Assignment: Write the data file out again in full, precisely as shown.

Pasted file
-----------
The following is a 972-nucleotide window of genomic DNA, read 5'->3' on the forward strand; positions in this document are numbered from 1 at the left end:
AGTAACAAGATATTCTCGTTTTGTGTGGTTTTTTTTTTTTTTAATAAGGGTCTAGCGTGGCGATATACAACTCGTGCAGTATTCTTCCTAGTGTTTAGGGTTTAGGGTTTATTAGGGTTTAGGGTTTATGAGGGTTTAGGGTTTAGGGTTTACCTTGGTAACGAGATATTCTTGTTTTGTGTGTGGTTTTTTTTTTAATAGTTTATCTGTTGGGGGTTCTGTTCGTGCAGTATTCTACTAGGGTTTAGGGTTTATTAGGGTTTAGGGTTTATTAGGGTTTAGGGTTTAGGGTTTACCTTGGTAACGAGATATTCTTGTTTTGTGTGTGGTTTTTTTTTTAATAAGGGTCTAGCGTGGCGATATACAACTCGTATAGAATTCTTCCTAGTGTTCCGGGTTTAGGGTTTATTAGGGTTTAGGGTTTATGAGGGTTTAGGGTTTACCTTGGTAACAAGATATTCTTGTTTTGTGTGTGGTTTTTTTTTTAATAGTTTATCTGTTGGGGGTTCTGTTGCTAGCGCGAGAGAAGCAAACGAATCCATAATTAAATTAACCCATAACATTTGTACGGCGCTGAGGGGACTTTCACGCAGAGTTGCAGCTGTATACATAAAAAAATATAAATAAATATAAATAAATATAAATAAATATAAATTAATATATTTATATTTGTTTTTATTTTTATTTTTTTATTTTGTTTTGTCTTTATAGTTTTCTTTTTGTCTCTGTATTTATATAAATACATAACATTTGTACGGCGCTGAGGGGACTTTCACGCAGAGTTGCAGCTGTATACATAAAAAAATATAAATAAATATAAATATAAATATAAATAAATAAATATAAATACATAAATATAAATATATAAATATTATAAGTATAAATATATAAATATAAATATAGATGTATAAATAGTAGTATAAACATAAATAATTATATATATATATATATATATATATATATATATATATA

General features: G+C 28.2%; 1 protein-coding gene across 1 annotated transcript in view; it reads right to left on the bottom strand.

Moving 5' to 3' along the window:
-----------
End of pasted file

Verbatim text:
The following is a 972-nucleotide window of genomic DNA, read 5'->3' on the forward strand; positions in this document are numbered from 1 at the left end:
AGTAACAAGATATTCTCGTTTTGTGTGGTTTTTTTTTTTTTTAATAAGGGTCTAGCGTGGCGATATACAACTCGTGCAGTATTCTTCCTAGTGTTTAGGGTTTAGGGTTTATTAGGGTTTAGGGTTTATGAGGGTTTAGGGTTTAGGGTTTACCTTGGTAACGAGATATTCTTGTTTTGTGTGTGGTTTTTTTTTTAATAGTTTATCTGTTGGGGGTTCTGTTCGTGCAGTATTCTACTAGGGTTTAGGGTTTATTAGGGTTTAGGGTTTATTAGGGTTTAGGGTTTAGGGTTTACCTTGGTAACGAGATATTCTTGTTTTGTGTGTGGTTTTTTTTTTAATAAGGGTCTAGCGTGGCGATATACAACTCGTATAGAATTCTTCCTAGTGTTCCGGGTTTAGGGTTTATTAGGGTTTAGGGTTTATGAGGGTTTAGGGTTTACCTTGGTAACAAGATATTCTTGTTTTGTGTGTGGTTTTTTTTTTAATAGTTTATCTGTTGGGGGTTCTGTTGCTAGCGCGAGAGAAGCAAACGAATCCATAATTAAATTAACCCATAACATTTGTACGGCGCTGAGGGGACTTTCACGCAGAGTTGCAGCTGTATACATAAAAAAATATAAATAAATATAAATAAATATAAATAAATATAAATTAATATATTTATATTTGTTTTTATTTTTATTTTTTTATTTTGTTTTGTCTTTATAGTTTTCTTTTTGTCTCTGTATTTATATAAATACATAACATTTGTACGGCGCTGAGGGGACTTTCACGCAGAGTTGCAGCTGTATACATAAAAAAATATAAATAAATATAAATATAAATATAAATAAATAAATATAAATACATAAATATAAATATATAAATATTATAAGTATAAATATATAAATATAAATATAGATGTATAAATAGTAGTATAAACATAAATAATTATATATATATATATATATATATATATATATATATATA

General features: G+C 28.2%; 1 protein-coding gene across 1 annotated transcript in view; it reads right to left on the bottom strand.

Moving 5' to 3' along the window: